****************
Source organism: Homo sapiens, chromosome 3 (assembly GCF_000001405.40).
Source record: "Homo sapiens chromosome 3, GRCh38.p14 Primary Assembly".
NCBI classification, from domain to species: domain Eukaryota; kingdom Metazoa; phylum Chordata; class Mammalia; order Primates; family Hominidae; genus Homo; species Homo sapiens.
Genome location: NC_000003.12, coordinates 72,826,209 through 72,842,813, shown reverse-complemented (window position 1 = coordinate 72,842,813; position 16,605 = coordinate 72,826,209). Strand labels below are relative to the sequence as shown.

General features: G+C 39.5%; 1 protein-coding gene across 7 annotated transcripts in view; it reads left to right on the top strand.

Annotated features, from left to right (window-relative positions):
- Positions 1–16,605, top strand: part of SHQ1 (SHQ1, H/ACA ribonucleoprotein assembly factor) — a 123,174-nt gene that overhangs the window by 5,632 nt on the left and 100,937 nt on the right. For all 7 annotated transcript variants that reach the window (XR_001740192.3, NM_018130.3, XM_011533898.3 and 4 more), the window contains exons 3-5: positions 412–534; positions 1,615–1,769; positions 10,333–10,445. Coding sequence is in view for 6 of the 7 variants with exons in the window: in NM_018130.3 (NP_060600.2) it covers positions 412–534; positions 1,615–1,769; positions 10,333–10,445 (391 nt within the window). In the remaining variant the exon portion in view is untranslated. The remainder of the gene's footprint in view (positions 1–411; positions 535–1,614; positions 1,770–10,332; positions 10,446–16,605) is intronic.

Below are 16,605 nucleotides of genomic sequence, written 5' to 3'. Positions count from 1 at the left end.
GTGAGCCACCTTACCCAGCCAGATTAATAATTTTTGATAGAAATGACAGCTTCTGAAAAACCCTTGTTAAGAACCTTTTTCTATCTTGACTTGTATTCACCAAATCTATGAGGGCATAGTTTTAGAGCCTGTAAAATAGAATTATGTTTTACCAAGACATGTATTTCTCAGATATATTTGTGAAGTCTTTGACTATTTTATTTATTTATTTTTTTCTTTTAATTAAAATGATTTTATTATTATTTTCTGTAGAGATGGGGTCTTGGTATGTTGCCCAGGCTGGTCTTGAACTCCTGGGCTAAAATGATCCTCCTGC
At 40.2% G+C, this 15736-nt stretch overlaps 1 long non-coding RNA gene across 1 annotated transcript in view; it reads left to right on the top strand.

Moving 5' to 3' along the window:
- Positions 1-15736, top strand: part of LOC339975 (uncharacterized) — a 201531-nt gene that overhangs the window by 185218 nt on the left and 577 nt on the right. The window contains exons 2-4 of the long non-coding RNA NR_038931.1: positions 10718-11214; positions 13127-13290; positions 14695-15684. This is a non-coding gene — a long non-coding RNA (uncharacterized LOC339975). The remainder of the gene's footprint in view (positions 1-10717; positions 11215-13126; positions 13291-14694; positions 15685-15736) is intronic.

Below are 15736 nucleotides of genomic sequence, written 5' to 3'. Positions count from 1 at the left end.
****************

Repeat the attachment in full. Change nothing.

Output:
Source organism: Homo sapiens, chromosome 3 (assembly GCF_000001405.40).
Source record: "Homo sapiens chromosome 3, GRCh38.p14 Primary Assembly".
NCBI classification, from domain to species: domain Eukaryota; kingdom Metazoa; phylum Chordata; class Mammalia; order Primates; family Hominidae; genus Homo; species Homo sapiens.
Genome location: NC_000003.12, coordinates 72,826,209 through 72,842,813, shown reverse-complemented (window position 1 = coordinate 72,842,813; position 16,605 = coordinate 72,826,209). Strand labels below are relative to the sequence as shown.

General features: G+C 39.5%; 1 protein-coding gene across 7 annotated transcripts in view; it reads left to right on the top strand.

Annotated features, from left to right (window-relative positions):
- Positions 1–16,605, top strand: part of SHQ1 (SHQ1, H/ACA ribonucleoprotein assembly factor) — a 123,174-nt gene that overhangs the window by 5,632 nt on the left and 100,937 nt on the right. For all 7 annotated transcript variants that reach the window (XR_001740192.3, NM_018130.3, XM_011533898.3 and 4 more), the window contains exons 3-5: positions 412–534; positions 1,615–1,769; positions 10,333–10,445. Coding sequence is in view for 6 of the 7 variants with exons in the window: in NM_018130.3 (NP_060600.2) it covers positions 412–534; positions 1,615–1,769; positions 10,333–10,445 (391 nt within the window). In the remaining variant the exon portion in view is untranslated. The remainder of the gene's footprint in view (positions 1–411; positions 535–1,614; positions 1,770–10,332; positions 10,446–16,605) is intronic.

Below are 16,605 nucleotides of genomic sequence, written 5' to 3'. Positions count from 1 at the left end.
GTGAGCCACCTTACCCAGCCAGATTAATAATTTTTGATAGAAATGACAGCTTCTGAAAAACCCTTGTTAAGAACCTTTTTCTATCTTGACTTGTATTCACCAAATCTATGAGGGCATAGTTTTAGAGCCTGTAAAATAGAATTATGTTTTACCAAGACATGTATTTCTCAGATATATTTGTGAAGTCTTTGACTATTTTATTTATTTATTTTTTTCTTTTAATTAAAATGATTTTATTATTATTTTCTGTAGAGATGGGGTCTTGGTATGTTGCCCAGGCTGGTCTTGAACTCCTGGGCTAAAATGATCCTCCTGC
At 40.2% G+C, this 15736-nt stretch overlaps 1 long non-coding RNA gene across 1 annotated transcript in view; it reads left to right on the top strand.

Moving 5' to 3' along the window:
- Positions 1-15736, top strand: part of LOC339975 (uncharacterized) — a 201531-nt gene that overhangs the window by 185218 nt on the left and 577 nt on the right. The window contains exons 2-4 of the long non-coding RNA NR_038931.1: positions 10718-11214; positions 13127-13290; positions 14695-15684. This is a non-coding gene — a long non-coding RNA (uncharacterized LOC339975). The remainder of the gene's footprint in view (positions 1-10717; positions 11215-13126; positions 13291-14694; positions 15685-15736) is intronic.

Below are 15736 nucleotides of genomic sequence, written 5' to 3'. Positions count from 1 at the left end.